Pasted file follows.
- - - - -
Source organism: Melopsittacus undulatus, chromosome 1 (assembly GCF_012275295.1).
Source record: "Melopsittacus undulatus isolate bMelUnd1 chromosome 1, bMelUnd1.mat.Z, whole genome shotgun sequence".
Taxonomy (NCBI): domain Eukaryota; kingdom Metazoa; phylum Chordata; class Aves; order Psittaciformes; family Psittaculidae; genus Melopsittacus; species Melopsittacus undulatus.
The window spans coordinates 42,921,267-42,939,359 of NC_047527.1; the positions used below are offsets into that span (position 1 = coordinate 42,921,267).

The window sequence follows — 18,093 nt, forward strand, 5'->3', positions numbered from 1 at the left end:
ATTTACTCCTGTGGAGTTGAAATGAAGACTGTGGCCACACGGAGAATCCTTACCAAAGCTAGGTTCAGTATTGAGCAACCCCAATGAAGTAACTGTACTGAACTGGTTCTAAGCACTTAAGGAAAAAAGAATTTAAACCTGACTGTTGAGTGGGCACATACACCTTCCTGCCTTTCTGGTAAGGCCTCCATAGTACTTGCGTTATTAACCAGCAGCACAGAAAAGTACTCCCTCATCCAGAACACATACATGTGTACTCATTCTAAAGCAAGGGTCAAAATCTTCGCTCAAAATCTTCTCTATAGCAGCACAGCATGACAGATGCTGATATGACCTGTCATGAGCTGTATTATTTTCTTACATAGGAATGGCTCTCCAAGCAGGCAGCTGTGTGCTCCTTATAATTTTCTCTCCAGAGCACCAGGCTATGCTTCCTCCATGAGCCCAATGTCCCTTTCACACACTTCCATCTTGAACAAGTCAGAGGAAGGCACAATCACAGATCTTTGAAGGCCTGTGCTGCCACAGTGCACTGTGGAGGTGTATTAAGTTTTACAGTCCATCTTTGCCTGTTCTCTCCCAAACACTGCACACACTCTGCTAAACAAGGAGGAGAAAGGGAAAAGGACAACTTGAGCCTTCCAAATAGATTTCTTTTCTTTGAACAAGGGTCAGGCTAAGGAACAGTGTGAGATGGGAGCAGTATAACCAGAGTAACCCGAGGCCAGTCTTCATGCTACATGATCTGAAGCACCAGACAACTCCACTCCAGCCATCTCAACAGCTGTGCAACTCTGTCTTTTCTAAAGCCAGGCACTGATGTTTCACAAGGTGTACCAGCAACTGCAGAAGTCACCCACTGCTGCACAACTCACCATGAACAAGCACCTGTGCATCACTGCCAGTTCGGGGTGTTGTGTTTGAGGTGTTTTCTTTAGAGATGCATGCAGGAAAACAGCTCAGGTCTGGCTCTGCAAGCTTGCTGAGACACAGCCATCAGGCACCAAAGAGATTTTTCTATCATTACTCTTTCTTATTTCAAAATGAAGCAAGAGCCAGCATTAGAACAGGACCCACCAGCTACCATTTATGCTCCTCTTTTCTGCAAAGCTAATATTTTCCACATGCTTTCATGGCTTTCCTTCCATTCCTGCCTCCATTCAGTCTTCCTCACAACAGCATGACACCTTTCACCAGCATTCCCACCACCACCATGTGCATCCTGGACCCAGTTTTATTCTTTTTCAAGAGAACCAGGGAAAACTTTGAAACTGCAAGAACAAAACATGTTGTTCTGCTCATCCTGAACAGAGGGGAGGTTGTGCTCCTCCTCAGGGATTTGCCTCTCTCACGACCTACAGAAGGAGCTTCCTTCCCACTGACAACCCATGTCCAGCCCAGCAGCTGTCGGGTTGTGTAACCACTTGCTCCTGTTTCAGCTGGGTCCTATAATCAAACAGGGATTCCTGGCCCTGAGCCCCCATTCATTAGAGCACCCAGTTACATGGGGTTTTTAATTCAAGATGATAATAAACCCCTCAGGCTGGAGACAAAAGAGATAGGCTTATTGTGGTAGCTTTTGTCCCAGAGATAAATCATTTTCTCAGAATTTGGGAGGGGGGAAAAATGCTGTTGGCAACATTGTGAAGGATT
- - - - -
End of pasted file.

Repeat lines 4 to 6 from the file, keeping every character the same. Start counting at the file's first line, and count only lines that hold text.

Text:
The window spans coordinates 42,921,267-42,939,359 of NC_047527.1; the positions used below are offsets into that span (position 1 = coordinate 42,921,267).

The window sequence follows — 18,093 nt, forward strand, 5'->3', positions numbered from 1 at the left end:
ATTTACTCCTGTGGAGTTGAAATGAAGACTGTGGCCACACGGAGAATCCTTACCAAAGCTAGGTTCAGTATTGAGCAACCCCAATGAAGTAACTGTACTGAACTGGTTCTAAGCACTTAAGGAAAAAAGAATTTAAACCTGACTGTTGAGTGGGCACATACACCTTCCTGCCTTTCTGGTAAGGCCTCCATAGTACTTGCGTTATTAACCAGCAGCACAGAAAAGTACTCCCTCATCCAGAACACATACATGTGTACTCATTCTAAAGCAAGGGTCAAAATCTTCGCTCAAAATCTTCTCTATAGCAGCACAGCATGACAGATGCTGATATGACCTGTCATGAGCTGTATTATTTTCTTACATAGGAATGGCTCTCCAAGCAGGCAGCTGTGTGCTCCTTATAATTTTCTCTCCAGAGCACCAGGCTATGCTTCCTCCATGAGCCCAATGTCCCTTTCACACACTTCCATCTTGAACAAGTCAGAGGAAGGCACAATCACAGATCTTTGAAGGCCTGTGCTGCCACAGTGCACTGTGGAGGTGTATTAAGTTTTACAGTCCATCTTTGCCTGTTCTCTCCCAAACACTGCACACACTCTGCTAAACAAGGAGGAGAAAGGGAAAAGGACAACTTGAGCCTTCCAAATAGATTTCTTTTCTTTGAACAAGGGTCAGGCTAAGGAACAGTGTGAGATGGGAGCAGTATAACCAGAGTAACCCGAGGCCAGTCTTCATGCTACATGATCTGAAGCACCAGACAACTCCACTCCAGCCATCTCAACAGCTGTGCAACTCTGTCTTTTCTAAAGCCAGGCACTGATGTTTCACAAGGTGTACCAGCAACTGCAGAAGTCACCCACTGCTGCACAACTCACCATGAACAAGCACCTGTGCATCACTGCCAGTTCGGGGTGTTGTGTTTGAGGTGTTTTCTTTAGAGATGCATGCAGGAAAACAGCTCAGGTCTGGCTCTGCAAGCTTGCTGAGACACAGCCATCAGGCACCAAAGAGATTTTTCTATCATTACTCTTTCTTATTTCAAAATGAAGCAAGAGCCAGCATTAGAACAGGACCCACCAGCTACCATTTATGCTCCTCTTTTCTGCAAAGCTAATATTTTCCACATGCTTTCATGGCTTTCCTTCCATTCCTGCCTCCATTCAGTCTTCCTCACAACAGCATGACACCTTTCACCAGCATTCCCACCACCACCATGTGCATCCTGGACCCAGTTTTATTCTTTTTCAAGAGAACCAGGGAAAACTTTGAAACTGCAAGAACAAAACATGTTGTTCTGCTCATCCTGAACAGAGGGGAGGTTGTGCTCCTCCTCAGGGATTTGCCTCTCTCACGACCTACAGAAGGAGCTTCCTTCCCACTGACAACCCATGTCCAGCCCAGCAGCTGTCGGGTTGTGTAACCACTTGCTCCTGTTTCAGCTGGGTCCTATAATCAAACAGGGATTCCTGGCCCTGAGCCCCCATTCATTAGAGCACCCAGTTACATGGGGTTTTTAATTCAAGATGATAATAAACCCCTCAGGCTGGAGACAAAAGAGATAGGCTTATTGTGGTAGCTTTTGTCCCAGAGATAAATCATTTTCTCAGAATTTGGGAGGGGGGAAAAATGCTGTTGGCAACATTGTGAAGGATT